Recently, I’ve been doing some research on the BRICS and their influence in global health governance. Here are the details of a Call for Abstracts I’m circulating for a Special Issue of the journal Contemporary Politics. Deadline for submission is 19th November.
The newly emerging economies of Brazil, Russia, India, China and South Africa (known as the BRICS) present exciting opportunities as well as challenges for global (dis)order. The BRICS group has attracted scholarly and policy interest since the first BRIC Summit in 2009, but very few studies have sought to explore BRICS-related geopolitics and global development through a health lens. A review of the literature suggests a number of avenues of enquiry that academics with an interest in the geopolitics of global health might usefully explore.
As the BRICS’ interest in international and global development cooperation increases, are these countries able to leverage collective influence over the global health agenda? Is diplomacy the principal channel for BRICS Ministers to promote global reform? Is influence primarily sought at international fora and, with, or through international organisations such as the WHO or UNAIDS? Amongst the BRICS, which actors are exerting influence? Are government diplomats the primary actors or are non-government actors important too?
What factors are driving BRICS’ engagement in world affairs? Do national priorities determine BRICS’ collective global outreach and foreign policy, or is BRICS’ action shaped by the group’s shared political, commercial and/or foreign policy ambitions? Do the various motives for BRICS engagement explain which health issues are prioritised – be it support for broad health policy reform (e.g. universal health coverage), communicable diseases, such as AIDS or TB, non-communicable diseases, and/or support to resolve systems bottle-necks (e.g. around patents or local production of medicines)?
Do BRICS present new possibilities for reconstructing global governance by eschewing Western notions of aid and development in favour of ‘Southern’ notions of cooperation, partnering and mutuality? And/or does BRICS international cooperation reflect an increasingly multipolar world, adding a new level of complexity for recipients of newly-emerging economies’ support? Both of these departures have potentially profound consequences for health that go beyond simply agenda setting.
About the Call:
Andrew Harmer (Bocconi University) and Kent Buse (UNAIDS) are inviting scholars, policy makers, and activists with an interest in the BRICS to submit abstracts for a Special Issue of the internationally respected, peer-reviewed journal Contemporary Politics. The deadline for submission of abstracts is no later than the 19th November 2012. Authors of abstracts selected for submission will be asked to deliver a full manuscript of between 5000 and 7500 words (which includes abstract, tables and references) for peer-review by end June 2013. The Special Issue will be published early 2014.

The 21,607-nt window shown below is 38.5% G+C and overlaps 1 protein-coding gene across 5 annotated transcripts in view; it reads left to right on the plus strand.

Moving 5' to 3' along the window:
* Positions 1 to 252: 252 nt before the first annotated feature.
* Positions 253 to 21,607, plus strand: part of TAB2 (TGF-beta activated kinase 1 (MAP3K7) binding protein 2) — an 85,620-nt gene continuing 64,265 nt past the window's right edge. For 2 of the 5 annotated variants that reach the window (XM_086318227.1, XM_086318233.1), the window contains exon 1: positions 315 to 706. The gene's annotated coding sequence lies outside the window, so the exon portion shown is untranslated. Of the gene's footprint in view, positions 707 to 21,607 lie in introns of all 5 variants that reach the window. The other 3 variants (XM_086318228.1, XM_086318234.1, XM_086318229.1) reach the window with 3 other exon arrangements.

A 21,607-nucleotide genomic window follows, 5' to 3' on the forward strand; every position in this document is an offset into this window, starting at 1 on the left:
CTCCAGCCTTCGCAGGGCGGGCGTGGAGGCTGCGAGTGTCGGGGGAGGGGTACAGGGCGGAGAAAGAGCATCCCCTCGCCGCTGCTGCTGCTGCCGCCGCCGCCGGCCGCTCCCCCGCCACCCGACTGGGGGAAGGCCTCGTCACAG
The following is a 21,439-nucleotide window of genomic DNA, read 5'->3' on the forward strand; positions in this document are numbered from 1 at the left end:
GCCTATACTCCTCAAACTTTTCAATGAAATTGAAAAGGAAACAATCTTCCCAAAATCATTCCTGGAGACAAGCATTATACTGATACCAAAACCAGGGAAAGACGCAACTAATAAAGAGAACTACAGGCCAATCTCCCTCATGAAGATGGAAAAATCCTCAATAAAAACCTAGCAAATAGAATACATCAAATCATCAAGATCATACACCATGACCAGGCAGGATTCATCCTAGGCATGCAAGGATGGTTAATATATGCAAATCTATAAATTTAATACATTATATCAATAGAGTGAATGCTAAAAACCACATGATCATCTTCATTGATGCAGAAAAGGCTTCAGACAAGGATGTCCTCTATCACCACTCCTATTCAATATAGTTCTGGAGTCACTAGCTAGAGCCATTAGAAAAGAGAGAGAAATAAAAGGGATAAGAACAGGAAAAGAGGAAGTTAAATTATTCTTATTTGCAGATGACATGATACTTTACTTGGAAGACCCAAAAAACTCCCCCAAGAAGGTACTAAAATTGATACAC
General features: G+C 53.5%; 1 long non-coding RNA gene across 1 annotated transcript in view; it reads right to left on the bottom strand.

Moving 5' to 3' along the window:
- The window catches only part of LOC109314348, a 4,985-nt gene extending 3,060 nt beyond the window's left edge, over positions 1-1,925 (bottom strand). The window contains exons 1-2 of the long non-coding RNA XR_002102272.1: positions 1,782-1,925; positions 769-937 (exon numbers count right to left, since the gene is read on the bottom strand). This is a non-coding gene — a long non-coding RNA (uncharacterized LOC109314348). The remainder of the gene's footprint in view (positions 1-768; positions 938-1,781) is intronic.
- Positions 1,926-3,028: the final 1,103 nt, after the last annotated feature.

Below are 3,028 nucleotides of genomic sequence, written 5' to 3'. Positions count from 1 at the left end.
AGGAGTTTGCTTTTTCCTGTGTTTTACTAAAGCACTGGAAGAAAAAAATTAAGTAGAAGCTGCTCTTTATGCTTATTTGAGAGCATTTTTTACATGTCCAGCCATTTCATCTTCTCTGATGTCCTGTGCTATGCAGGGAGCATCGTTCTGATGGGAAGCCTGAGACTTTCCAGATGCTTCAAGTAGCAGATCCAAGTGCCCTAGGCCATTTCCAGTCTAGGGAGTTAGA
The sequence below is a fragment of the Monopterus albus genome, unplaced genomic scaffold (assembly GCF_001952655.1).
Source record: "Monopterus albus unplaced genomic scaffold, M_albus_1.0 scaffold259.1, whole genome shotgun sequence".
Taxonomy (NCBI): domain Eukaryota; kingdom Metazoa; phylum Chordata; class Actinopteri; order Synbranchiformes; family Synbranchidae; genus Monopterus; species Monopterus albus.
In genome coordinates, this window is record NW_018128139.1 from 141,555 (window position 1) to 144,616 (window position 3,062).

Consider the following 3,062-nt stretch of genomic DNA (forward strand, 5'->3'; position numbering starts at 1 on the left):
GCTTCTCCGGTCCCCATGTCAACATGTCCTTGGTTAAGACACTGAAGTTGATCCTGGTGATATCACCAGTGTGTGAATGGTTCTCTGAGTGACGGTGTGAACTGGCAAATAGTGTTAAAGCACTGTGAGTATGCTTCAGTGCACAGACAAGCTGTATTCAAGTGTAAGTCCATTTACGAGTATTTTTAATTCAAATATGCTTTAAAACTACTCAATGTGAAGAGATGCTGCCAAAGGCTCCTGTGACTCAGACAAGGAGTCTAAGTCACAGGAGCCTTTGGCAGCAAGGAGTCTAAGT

Aim of the Call:
The initiative aims to encourage a multi-sector exploration of synergies between global health, geopolitics and global development. Although we have chosen health as a unifying theme, we encourage scholars from non-health as well as health disciplines to bring their respective theories, discourse and insight to bear on explaining and understanding BRICS’ contribution to global (dis) order. In this respect, we also aim to encourage trans-disciplinary analysis – but analysis that is heavily grounded in the political sciences writ large. We hope to encourage contributors to identify or reflect on areas of synergy across their disciplines that would yield better outcomes and impact for global health, or would prove fruitful future inter-disciplinary research collaboration.
Focus of the Call:
We are inviting high-quality, original submissions that present ‘tangible evidence’ of the BRICS contribution to global (dis) order, using a health lens for explaining or understanding broader interests and/or approaches of the BRICS for development cooperation. That evidence may draw on: the experiences of single BRICS countries, or indeed the foreign policy of individual BRICS countries; comparative analyses of two or more BRICS countries; or secondary analyses and discussion around any of the research questions identified above. Studies that seek to demonstrate trans-disciplinary synergies are especially welcome. We are particularly keen to receive submissions from scholars and/or those engaged in policy and/or activism from each of the five BRICS countries or other countries of the Global South.
Please provide an abstract of between 100 and 150 words. Abstracts should include: a working title; a statement on methods; summary argument; tentative indication of findings; focus country/countries. The deadline for submission of abstracts is 19th November 2012.
For enquiries concerning this Call and email address for abstracts, please contact: Andrew Harmer (andrew.harmer[at]unibocconi.it).